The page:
The government of Kenya established the YEDF in June 2006 as one of the strategies of addressing youth unemployment. The fund is one of the flagship projects of Vision 2030, under the social pillar. The fund is a strategy of gainfully engaging the youth, a majority of whom are unemployed (Republic of Kenya 2007). This vision is to be achieved through provision of credit and equipping the youth with appropriate skills to creatively engage in economically viable activities (Youth Enterprise Development Fund 2012). Besides ensuring that the youth have adequate business skills, YEDF also assists the youth in identifying and tapping into business opportunities while embracing modern business management techniques. To date, the fund has provided entrepreneurship training to over 200,000 youths and supported two national business plan competitions in which over 10,000 youth entrepreneurs have been trained and winners awarded. However, according to Amenya et al. (2011), a majority of groups still find it difficult to repay their loans. Besides, the YEDF is yet to make an impact in society. This is despite the famed management training and provision of funds to the small businesses. The Youth Enterprise Development Fund was therefore a critical case because the beneficiaries had been offered the conditions recommended by small enterprise scholars and practitioners for success, namely strategic management training and finance (Karlan and Valdivia 2011), yet, according to Amenya et al. (2011), the YEDF was yet to make an impact in society despite the strategic management training and provision of funds. But with a largely unstructured operational environment, it is not clear which strategic management modes small enterprises in Kisumu County employ nor are the factors that influence them to choose a particular strategic management mode obvious.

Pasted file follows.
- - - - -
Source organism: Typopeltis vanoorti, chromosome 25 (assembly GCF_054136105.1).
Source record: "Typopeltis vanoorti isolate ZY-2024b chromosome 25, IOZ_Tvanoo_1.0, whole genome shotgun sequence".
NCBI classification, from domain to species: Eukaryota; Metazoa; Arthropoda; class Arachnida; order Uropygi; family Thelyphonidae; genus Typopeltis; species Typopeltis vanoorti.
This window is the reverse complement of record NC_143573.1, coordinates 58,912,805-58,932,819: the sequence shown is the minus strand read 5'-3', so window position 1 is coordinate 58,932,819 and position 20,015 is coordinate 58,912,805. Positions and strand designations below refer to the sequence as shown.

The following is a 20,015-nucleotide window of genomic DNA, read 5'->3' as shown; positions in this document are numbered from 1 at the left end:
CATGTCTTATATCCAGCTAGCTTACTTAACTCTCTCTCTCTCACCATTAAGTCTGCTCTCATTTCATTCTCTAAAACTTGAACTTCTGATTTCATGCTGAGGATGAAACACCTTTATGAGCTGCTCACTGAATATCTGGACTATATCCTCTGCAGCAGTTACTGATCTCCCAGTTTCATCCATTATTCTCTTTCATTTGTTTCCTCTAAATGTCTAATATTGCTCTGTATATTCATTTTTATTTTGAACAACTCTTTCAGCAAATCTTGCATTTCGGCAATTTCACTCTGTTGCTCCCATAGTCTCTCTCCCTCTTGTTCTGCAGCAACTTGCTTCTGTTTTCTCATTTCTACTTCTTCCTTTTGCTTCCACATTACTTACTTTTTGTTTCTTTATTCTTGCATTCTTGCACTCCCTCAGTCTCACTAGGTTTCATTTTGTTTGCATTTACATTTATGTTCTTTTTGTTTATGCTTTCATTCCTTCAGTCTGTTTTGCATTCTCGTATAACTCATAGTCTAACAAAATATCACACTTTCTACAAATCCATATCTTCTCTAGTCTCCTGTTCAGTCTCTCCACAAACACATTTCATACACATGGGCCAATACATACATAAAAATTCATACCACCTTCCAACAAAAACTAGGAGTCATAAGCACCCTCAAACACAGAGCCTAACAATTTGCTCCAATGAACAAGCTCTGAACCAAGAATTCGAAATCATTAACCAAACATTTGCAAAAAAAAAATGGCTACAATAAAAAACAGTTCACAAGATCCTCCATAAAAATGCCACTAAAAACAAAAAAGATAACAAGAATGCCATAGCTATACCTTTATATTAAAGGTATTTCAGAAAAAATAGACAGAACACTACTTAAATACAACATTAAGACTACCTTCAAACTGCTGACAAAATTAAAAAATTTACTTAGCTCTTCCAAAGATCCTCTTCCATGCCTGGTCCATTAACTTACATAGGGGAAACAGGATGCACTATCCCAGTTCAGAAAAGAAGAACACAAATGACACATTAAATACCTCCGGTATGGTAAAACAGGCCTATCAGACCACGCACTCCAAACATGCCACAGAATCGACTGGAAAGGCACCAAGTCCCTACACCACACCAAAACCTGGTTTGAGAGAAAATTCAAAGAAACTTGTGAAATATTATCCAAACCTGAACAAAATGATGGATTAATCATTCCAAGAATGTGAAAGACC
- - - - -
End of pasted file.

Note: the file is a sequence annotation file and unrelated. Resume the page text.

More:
What are the major strategic management modes employed by small enterprises in Kisumu County?
What factors influence the choice of the particular strategic management modes adopted by small enterprises in Kisumu County?
Guided by the theory of deliberate, emergent, and reactive strategies of Mintzberg and Waters (1985), the study will be modeled on the figure below.
The figure depicts the dependent variable as the informal strategic management mode. Three informal strategic management modes are pertinent in business management literature: emergent, reactive, and deliberate (Mintzberg et al. 1998). According to Mintzberg and Waters (1985), emergent strategies are strategies which appear without preconception, since many small enterprises tend to focus on daily operations or operational activities, with strategies emerging from practice. However, in the face of a turbulent business environment or crisis, the SE manager can employ a reactive mode of decision-making and implementation. A reactive strategy making and management mode involves unplanned actions by management due to pressures from the environment that are later adopted as strategies if the actions were found to work towards the achievement of the goal. Nevertheless, the SE manager will often come up with short-term deliberate strategies in the course of managing the small business. In this study, deliberate, emergent, and reactive strategies are conceptualized as the combination of informal strategies that may be viewed as organizational when they are modeled together as patterns to improve the performance of the enterprise. Further, deliberate strategies are measured by the presence of formal written down plans and strict adherence to those plans, while the emergent strategies are measured by absence of formal plans and reliance on learning from past experiences. The reactive strategies are measured by both absence of formal plans and reliance on instincts as strategic issues arise.